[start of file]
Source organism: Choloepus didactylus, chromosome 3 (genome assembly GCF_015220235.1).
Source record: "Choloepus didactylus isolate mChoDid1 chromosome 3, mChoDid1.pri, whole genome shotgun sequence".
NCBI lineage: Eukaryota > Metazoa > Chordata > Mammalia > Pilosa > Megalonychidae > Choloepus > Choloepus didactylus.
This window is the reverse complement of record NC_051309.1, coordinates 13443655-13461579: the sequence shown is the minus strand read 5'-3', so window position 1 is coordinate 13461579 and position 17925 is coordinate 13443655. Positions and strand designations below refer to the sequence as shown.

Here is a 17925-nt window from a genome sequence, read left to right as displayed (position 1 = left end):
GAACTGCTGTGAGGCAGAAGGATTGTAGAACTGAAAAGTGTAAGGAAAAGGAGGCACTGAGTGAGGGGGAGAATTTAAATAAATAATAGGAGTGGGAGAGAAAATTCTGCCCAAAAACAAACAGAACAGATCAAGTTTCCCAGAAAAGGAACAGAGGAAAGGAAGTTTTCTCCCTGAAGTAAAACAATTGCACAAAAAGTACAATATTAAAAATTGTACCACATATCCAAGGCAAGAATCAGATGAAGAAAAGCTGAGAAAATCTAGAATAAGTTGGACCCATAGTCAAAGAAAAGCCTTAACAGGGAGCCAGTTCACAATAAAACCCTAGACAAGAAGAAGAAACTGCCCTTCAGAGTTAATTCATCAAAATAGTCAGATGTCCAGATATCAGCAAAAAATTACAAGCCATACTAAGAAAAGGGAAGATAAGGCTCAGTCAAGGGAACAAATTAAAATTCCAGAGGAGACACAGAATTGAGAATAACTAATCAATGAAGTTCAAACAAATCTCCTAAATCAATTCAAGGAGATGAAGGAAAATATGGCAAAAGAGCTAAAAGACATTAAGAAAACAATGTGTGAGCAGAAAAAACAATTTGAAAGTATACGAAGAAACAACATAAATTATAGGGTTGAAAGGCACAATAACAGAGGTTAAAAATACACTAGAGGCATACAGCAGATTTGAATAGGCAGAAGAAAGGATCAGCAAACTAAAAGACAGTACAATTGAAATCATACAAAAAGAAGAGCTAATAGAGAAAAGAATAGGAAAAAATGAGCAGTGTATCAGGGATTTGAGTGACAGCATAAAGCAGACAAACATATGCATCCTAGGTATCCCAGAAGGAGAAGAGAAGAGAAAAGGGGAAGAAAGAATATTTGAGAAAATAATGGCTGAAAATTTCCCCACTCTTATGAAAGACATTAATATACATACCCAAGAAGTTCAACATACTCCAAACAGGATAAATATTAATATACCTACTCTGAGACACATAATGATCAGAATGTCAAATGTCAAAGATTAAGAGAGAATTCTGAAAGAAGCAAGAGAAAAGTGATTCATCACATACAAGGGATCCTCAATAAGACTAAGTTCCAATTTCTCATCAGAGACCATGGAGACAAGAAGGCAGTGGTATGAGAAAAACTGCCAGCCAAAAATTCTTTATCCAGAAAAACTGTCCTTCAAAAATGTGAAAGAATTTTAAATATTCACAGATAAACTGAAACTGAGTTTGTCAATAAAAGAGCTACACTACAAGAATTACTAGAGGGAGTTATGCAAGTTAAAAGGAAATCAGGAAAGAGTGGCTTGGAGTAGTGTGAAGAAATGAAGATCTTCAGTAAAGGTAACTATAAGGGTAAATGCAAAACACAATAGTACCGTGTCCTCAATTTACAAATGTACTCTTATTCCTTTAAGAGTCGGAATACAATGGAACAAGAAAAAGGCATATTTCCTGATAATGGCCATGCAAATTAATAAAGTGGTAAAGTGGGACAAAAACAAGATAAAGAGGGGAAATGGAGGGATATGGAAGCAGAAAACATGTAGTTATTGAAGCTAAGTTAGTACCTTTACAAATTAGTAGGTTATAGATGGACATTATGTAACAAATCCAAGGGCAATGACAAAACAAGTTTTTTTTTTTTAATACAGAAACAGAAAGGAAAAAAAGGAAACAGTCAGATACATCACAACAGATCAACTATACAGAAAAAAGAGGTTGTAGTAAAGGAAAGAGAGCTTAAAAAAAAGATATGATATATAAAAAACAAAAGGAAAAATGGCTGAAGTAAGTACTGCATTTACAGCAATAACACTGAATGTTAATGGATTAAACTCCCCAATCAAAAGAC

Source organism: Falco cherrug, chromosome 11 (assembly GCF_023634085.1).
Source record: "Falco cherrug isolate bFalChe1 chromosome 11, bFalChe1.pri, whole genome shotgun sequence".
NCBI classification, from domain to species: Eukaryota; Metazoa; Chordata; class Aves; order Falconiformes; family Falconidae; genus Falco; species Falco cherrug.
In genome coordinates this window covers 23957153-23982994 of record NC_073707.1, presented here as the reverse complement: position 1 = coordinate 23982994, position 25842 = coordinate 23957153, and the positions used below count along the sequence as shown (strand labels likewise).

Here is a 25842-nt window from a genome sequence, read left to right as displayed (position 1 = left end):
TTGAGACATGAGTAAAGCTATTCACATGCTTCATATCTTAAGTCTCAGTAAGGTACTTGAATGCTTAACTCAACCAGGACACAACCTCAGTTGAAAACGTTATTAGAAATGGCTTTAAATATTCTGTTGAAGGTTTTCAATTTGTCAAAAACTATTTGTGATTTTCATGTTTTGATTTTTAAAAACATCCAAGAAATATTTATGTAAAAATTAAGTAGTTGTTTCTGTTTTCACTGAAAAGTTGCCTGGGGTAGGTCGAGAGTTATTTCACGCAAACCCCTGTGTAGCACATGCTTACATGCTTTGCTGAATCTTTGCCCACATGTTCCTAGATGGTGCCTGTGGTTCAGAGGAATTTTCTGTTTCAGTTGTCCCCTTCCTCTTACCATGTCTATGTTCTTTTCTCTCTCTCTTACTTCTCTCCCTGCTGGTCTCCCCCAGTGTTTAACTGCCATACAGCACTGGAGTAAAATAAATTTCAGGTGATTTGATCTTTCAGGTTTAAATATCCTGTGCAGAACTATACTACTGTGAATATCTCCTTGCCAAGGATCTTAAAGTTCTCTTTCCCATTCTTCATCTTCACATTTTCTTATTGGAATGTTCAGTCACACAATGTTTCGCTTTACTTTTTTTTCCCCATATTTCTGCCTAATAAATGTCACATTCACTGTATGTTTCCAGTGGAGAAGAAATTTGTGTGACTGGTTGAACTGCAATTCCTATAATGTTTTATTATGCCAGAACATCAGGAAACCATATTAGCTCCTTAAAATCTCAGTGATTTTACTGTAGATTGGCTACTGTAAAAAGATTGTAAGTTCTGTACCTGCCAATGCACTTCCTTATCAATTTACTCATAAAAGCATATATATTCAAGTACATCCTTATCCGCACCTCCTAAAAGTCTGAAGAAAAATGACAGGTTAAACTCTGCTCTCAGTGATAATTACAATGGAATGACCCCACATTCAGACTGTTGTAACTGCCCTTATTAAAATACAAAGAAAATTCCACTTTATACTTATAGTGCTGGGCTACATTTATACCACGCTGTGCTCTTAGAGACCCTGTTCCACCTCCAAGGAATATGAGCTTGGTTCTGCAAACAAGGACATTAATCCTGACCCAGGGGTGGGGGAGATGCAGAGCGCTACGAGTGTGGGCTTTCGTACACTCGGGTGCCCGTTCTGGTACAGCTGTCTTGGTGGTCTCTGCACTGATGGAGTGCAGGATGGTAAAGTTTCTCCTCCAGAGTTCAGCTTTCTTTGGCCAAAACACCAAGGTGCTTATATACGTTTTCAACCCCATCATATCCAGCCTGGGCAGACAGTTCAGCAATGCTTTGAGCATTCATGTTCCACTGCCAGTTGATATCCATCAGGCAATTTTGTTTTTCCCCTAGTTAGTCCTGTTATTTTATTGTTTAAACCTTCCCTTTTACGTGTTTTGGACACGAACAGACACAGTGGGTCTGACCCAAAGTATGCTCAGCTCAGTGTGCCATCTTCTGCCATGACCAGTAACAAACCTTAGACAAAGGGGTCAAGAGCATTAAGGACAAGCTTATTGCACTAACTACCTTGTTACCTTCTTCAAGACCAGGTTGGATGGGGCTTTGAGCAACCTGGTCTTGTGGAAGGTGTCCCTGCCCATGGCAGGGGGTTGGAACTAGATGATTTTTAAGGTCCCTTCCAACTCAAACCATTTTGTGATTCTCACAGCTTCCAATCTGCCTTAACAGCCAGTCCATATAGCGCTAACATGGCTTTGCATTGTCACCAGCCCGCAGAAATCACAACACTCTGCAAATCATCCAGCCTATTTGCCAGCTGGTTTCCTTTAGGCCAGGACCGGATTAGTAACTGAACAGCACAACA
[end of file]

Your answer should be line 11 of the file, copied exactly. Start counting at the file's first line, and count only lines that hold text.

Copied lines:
Here is a 25842-nt window from a genome sequence, read left to right as displayed (position 1 = left end):